Saturday, December 22, 2012
As the stay-at-home father of a newborn, I find myself suddenly interested in what you do.
Unfortunately, the spectacle you've made of yourself in attempting to quash complains about your company and service (which appears to have suffered catastrophically as of late) guarantee my money will not be spent with your company.
Congratulations on managing to alienate customers before you've had any contact with them whatsoever.
Also, I noticed that you promised to cancel the account of *anyone* associated with that group. In doing so you've managed to prevent critics from buying from you, who wouldn't buy from you in any case, as well as your supporters, which is an impressive method of turning supporters into critics.
Well played, sir! Telling people who have already quit that they are fired requires a lack of business accumen I didn't realize was possible.
Welcome to social media.
PS: I completely forgot to mention that I'm an infant-through-pre-K photographer with a really, really large national chain. I talk to thousands of parents, teachers and directors every year and when the subject of clothes comes up (and it always does), I'll be bringing up Wittlebee, cherrypicked review pages and alleged 12am phone calls threatening to "destroy" critics.
I realize, of course, that it's easy to claim I conveniently have this kind of access to Wittlebee's demographic so here's proof.
You'll notice that I do not list pre-K photography on my site, my contract forbids competing with my employer.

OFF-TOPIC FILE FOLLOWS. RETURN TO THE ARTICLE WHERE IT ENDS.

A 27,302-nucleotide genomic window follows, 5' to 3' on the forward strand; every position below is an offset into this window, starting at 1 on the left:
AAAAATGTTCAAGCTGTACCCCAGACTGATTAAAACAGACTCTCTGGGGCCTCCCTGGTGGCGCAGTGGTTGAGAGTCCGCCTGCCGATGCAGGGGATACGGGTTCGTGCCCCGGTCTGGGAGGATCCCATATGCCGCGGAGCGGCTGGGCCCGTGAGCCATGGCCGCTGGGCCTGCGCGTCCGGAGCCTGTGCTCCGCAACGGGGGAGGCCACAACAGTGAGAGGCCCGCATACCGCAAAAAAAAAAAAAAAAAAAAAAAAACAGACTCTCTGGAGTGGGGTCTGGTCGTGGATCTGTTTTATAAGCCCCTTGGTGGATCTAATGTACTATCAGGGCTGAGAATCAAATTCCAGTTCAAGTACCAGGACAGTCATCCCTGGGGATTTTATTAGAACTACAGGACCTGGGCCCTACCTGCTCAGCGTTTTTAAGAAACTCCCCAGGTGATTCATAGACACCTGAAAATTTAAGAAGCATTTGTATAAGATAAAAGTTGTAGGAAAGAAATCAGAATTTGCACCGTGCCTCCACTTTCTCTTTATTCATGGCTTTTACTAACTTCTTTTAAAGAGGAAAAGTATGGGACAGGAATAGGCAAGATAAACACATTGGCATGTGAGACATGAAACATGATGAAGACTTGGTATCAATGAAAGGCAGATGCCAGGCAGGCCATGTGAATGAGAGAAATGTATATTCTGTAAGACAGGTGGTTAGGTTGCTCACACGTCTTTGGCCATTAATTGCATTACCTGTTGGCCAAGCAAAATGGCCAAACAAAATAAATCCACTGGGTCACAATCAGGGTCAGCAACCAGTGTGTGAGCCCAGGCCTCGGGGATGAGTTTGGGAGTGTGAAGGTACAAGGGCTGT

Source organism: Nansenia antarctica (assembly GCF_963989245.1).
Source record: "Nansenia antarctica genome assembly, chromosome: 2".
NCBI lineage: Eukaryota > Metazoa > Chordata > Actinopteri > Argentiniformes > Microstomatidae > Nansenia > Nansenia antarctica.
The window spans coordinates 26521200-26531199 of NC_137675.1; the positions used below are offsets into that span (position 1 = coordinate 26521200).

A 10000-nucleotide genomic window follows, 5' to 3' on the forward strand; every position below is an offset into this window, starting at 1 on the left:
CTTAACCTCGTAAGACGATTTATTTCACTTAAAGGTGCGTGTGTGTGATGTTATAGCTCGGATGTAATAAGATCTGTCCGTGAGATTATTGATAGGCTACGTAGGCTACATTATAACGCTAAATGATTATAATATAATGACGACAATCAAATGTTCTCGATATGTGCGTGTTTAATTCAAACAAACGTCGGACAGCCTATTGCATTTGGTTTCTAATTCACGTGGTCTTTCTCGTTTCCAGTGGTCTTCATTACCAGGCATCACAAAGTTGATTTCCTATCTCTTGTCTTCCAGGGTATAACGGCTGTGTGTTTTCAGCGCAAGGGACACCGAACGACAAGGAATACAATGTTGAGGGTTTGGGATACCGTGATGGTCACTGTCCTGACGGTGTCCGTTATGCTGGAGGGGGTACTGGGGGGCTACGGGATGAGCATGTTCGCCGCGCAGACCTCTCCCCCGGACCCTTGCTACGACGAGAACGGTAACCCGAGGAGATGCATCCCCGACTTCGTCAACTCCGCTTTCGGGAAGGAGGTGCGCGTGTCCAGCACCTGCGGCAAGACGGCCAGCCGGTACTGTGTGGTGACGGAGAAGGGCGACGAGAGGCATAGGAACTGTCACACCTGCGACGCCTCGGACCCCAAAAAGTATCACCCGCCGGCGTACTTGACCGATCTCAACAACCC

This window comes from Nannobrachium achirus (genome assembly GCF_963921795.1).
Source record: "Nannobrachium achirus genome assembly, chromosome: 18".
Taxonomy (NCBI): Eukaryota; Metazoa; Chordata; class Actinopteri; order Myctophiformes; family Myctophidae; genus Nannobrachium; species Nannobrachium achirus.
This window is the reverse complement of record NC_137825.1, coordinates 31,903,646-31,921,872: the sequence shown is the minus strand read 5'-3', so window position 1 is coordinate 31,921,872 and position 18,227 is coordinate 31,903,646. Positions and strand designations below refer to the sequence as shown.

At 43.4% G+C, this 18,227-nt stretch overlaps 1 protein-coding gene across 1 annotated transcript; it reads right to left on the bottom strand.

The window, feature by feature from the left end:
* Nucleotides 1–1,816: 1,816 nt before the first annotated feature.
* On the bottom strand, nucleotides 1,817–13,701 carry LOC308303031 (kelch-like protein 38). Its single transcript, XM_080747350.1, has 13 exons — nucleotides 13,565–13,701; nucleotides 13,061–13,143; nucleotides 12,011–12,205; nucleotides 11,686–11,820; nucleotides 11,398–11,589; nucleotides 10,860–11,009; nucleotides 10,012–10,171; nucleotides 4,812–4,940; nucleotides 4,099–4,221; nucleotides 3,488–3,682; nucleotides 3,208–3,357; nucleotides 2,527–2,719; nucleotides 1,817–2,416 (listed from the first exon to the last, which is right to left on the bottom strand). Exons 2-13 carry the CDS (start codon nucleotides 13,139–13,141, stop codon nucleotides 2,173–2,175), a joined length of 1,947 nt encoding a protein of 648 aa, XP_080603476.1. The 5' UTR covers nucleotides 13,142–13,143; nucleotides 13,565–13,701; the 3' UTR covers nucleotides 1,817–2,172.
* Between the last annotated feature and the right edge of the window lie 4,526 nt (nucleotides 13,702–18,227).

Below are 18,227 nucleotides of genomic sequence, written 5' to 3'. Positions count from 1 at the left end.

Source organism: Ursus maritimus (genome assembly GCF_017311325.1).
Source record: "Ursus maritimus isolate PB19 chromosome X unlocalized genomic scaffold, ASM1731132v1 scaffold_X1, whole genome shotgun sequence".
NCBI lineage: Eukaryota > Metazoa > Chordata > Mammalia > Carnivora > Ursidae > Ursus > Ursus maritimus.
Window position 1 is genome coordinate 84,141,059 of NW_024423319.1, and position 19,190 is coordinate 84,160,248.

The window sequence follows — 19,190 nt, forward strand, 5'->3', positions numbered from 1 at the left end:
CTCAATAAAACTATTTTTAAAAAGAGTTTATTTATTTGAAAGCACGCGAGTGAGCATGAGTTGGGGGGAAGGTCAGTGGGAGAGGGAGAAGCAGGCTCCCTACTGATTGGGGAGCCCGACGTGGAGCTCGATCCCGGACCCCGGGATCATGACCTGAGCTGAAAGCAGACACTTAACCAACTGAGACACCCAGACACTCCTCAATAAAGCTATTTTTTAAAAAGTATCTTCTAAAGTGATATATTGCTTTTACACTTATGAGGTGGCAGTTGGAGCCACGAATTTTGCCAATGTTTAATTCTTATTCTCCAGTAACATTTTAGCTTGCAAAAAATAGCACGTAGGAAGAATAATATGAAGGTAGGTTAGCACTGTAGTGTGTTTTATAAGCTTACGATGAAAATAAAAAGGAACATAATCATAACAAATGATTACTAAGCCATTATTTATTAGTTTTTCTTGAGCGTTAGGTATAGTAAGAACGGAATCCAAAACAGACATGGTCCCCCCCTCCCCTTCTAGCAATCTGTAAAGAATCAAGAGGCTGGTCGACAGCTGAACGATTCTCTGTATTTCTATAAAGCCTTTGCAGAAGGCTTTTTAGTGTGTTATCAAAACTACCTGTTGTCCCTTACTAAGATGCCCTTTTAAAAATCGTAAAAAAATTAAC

If there is still doubt that I photograph this age professionally:
Sean, your attempt to threaten honest criticism of your business just cost you a ton of money. You, *personally*, and that's before one even considers what the people I talk to tell their friends. I really hope someday you look at your actions and think, "boy, THAT was a good idea!"
But somehow I doubt it.
Saturday, December 01, 2012
Was just listening to Matt Miller, moderator of KCRW's Left, Right and Center podcast (and a guy I normally agree with). In addressing the fiscal cliff, and the perceived insanity of not reforming the so-called "entitlement programs," he complains:
"It's not widely understood that people get back many many many more dollars in benefits than they actually paid into the system, so the typical -- I'm working on a column on this now -- typical medical beneficiaries maybe paid in $120-$140k into the program during their lifetime get back $350k."
...as if the government shoves your money under a mattress and it does nothing for the 47 years you pay into the system.
The math of this isn't complex.
Let's use $130k for the amount paid into the system, that's right in the middle of his quoted range. Divide that into the forty seven years that beneficiary pays into that system, that's $2,765 per year the average individual pays into the system.
The Dow Jones average has gone from 880 in 1965 to 13,025 in 2012. That's an increase of 1,400%, or 14x. In other words, if you'd invested $1 into the DJIA index itself -- which is not an individual company but a stock which reflects the market as a whole -- today you'd have $14, which puts the rate of increase around 5.65% per year.